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I think an intellectual "skeptic" label must be grounded to a topic. Other than that - a skeptic is just a judgement regarding a personally trait. For myself, I am skeptical of paranormal claims. On the other hand I have warranted belief that Braude is right about the currently evolving conceptualization of memory as a process. It is simply not measurable in terms of physical units.
Excellent point.

Bitbol is an Idealist, skeptical of materialism which he argues outruns our empirical knowledge.

Lanier calls himself a kind of minimal dualist, as he skeptical of computationalism.

Feser is a Catholic Thomist philosopher, skeptical of naturalism's brute fact explanations.

As an atheist Chomsky is skeptical of God but he's also skeptical of mechanistic explanation and certainty about the nature of matter.

Tallis is also an atheist but skeptical of materialist explanations in neuroscience.

Braude is (last I heard) a Neutral Monist skeptical of memories being stored in the brain as well as mechanistic explanations (see A Defense of Folk Psychology from Crimes of Reason). He's also somewhat skeptical of post-mortem survival.

And so on....the point being that the attempt to elide skepticism and naturalism together is nothing more than a marketing campaign.
 
No, goal posting has been done. I await for evidence, not stories. This has been my position for a very long time.
The trouble is that if you follow that idea to its logical conclusion, you don't believe anything.

For example, if someone comes along and tells you that the Higgs Boson has finally been discovered, do you tell him that you want evidence not stories? You probably express trust that all the evidence has been weighed correctly and so you believe what you have been told. If someone points out that the LHC cost about $13 Billion, so they had to find something otherwise their arses would be on the line, you probably dismiss that line of reasoning in one way or another.

I think there is a lot of evidence that people do encounter experiences that are really hard to explain, and the evidence chain is much shorter than the evidence for the Higgs Boson (which incidentally, is only supposed to exist for 10^(-25) of a second!), and yet I suspect you will accept a mere story about its discovery!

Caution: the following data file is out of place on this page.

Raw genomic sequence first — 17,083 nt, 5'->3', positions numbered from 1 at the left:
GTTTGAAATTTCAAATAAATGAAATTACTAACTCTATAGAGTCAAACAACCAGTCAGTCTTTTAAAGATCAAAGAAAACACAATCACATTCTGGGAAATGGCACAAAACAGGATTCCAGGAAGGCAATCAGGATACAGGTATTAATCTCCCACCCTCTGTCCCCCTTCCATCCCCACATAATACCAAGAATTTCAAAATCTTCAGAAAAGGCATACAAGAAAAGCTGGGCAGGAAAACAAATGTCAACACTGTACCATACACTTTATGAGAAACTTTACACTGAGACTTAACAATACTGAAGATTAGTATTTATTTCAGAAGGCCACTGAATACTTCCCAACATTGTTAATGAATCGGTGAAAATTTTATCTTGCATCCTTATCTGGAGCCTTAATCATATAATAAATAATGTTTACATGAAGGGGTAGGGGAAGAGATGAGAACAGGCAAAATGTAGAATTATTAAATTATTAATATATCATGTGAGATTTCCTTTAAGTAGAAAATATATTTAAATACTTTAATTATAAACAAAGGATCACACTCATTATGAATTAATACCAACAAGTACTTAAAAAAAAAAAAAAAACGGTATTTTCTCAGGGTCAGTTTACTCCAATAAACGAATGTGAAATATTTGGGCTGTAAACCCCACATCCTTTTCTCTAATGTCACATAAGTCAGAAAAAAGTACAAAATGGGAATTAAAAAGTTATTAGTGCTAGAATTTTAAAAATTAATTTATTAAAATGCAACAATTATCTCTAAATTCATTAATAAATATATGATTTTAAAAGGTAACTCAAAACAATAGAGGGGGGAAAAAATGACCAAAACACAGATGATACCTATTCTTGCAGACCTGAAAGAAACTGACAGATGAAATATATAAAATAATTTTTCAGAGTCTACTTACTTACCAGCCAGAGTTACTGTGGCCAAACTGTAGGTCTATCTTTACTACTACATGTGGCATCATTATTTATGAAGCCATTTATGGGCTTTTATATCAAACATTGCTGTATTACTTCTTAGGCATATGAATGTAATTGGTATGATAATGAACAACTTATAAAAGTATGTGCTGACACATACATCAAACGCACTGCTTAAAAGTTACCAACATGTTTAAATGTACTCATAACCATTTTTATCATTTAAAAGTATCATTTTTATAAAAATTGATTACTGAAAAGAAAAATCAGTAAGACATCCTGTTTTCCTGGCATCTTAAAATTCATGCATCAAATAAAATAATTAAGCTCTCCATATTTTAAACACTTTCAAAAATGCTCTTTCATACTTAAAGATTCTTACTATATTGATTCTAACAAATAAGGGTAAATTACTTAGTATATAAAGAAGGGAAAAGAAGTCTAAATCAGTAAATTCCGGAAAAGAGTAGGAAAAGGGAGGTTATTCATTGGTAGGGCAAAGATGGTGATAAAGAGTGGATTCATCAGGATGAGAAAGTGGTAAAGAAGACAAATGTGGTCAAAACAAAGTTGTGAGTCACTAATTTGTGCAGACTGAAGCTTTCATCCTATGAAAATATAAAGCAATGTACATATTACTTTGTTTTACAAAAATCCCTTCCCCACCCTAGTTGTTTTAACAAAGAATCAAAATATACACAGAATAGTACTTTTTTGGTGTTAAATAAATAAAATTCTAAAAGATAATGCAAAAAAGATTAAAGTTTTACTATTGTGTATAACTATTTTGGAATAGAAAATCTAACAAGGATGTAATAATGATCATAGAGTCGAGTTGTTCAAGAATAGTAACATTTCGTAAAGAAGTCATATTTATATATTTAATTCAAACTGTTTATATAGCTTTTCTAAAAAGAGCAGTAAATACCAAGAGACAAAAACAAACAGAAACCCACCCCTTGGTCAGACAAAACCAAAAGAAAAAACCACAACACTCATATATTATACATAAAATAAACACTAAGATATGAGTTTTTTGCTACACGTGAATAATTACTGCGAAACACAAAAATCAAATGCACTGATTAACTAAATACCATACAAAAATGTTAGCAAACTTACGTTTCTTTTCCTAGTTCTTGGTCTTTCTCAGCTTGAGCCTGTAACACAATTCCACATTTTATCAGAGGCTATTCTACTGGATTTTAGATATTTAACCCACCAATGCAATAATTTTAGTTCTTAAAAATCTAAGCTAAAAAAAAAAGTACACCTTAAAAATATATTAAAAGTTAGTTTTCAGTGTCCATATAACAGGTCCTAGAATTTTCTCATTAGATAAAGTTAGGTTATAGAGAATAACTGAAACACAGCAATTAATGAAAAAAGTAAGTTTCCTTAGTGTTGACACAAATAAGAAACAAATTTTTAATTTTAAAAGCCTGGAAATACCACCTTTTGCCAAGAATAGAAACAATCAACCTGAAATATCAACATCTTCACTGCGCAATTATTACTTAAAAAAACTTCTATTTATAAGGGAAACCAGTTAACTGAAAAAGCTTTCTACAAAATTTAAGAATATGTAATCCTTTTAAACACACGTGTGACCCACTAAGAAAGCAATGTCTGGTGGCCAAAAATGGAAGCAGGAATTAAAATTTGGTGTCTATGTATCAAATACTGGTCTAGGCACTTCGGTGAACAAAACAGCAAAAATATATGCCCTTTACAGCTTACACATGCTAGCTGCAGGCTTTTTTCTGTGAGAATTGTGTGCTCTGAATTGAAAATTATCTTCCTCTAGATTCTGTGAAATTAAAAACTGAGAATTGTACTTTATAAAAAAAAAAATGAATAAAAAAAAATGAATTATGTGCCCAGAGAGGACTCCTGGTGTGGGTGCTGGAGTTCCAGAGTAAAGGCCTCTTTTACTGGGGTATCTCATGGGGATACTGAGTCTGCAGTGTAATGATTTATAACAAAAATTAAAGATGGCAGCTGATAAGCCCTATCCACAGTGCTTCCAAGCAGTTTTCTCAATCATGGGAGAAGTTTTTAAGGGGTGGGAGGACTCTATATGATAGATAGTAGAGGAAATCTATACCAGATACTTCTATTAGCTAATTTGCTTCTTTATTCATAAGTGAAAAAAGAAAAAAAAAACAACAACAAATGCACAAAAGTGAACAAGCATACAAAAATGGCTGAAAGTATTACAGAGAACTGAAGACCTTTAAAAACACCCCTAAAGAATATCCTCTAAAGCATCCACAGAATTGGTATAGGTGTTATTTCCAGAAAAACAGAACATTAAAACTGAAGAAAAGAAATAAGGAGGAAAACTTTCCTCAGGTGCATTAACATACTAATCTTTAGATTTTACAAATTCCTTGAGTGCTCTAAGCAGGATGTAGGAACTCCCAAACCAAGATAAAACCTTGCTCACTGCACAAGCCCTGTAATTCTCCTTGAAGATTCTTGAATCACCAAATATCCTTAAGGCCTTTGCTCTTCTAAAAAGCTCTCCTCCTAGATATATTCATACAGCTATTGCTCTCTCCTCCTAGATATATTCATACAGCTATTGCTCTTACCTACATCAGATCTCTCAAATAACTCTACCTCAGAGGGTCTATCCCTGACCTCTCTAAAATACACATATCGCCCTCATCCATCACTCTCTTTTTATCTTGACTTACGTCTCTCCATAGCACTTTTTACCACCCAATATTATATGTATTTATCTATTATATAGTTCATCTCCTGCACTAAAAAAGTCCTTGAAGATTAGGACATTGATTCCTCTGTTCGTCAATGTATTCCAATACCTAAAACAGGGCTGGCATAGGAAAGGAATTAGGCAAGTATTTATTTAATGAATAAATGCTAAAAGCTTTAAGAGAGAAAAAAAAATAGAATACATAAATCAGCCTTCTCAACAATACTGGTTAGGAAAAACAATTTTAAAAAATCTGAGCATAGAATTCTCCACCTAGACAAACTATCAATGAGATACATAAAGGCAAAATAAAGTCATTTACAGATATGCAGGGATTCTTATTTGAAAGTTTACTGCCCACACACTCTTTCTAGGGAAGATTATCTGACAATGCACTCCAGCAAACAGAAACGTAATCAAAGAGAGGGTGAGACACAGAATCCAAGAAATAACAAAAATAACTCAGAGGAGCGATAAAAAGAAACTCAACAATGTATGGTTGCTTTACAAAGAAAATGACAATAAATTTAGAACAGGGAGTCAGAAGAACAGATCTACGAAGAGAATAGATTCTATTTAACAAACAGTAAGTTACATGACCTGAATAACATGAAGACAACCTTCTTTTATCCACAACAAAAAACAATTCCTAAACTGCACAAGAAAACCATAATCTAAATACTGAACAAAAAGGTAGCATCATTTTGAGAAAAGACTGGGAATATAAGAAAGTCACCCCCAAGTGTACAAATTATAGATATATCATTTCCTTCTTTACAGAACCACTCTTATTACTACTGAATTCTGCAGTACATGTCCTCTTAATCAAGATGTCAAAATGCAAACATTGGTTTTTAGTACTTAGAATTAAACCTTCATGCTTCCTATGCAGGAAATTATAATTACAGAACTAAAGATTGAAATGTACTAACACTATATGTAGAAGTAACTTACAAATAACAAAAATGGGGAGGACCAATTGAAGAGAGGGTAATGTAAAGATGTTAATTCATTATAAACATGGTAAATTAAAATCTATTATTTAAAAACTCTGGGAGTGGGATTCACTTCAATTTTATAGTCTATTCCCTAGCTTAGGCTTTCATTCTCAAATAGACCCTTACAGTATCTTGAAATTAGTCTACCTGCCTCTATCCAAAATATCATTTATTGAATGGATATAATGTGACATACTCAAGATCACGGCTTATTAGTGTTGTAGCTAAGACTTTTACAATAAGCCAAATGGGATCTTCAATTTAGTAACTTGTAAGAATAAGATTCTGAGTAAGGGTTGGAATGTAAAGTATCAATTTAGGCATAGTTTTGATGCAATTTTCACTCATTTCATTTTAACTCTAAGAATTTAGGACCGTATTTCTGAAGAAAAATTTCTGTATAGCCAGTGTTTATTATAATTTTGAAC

Davis
 
The Higgs Boson is a somewhat unusual topic. Most of science starts with some observation, and then tries to devise a theory to explain the observation. The Higgs was the reverse of that process. It started with a theory, and the task then was to devise some observations to explain the theory.

That may sound like the same activity, but in many way it leaves the Higgs in a very weak position, as just about any observation could be chosen as satisfying the requirements. Just because some particular data was chosen, doesn't really add any weight to the story. What if some new theory comes along where the Higgs particle was no longer required, what would happen to those observations? Would they represent an obstacle in the way of the new theory, or would they be quietly dismissed as mere random noise?
 
The Higgs Boson is a somewhat unusual topic. Most of science starts with some observation, and then tries to devise a theory to explain the observation. The Higgs was the reverse of that process. It started with a theory, and the task then was to devise some observations to explain the theory.

That may sound like the same activity, but in many way it leaves the Higgs in a very weak position, as just about any observation could be chosen as satisfying the requirements. Just because some particular data was chosen, doesn't really add any weight to the story. What if some new theory comes along where the Higgs particle was no longer required, what would happen to those observations? Would they represent an obstacle in the way of the new theory, or would they be quietly dismissed as mere random noise?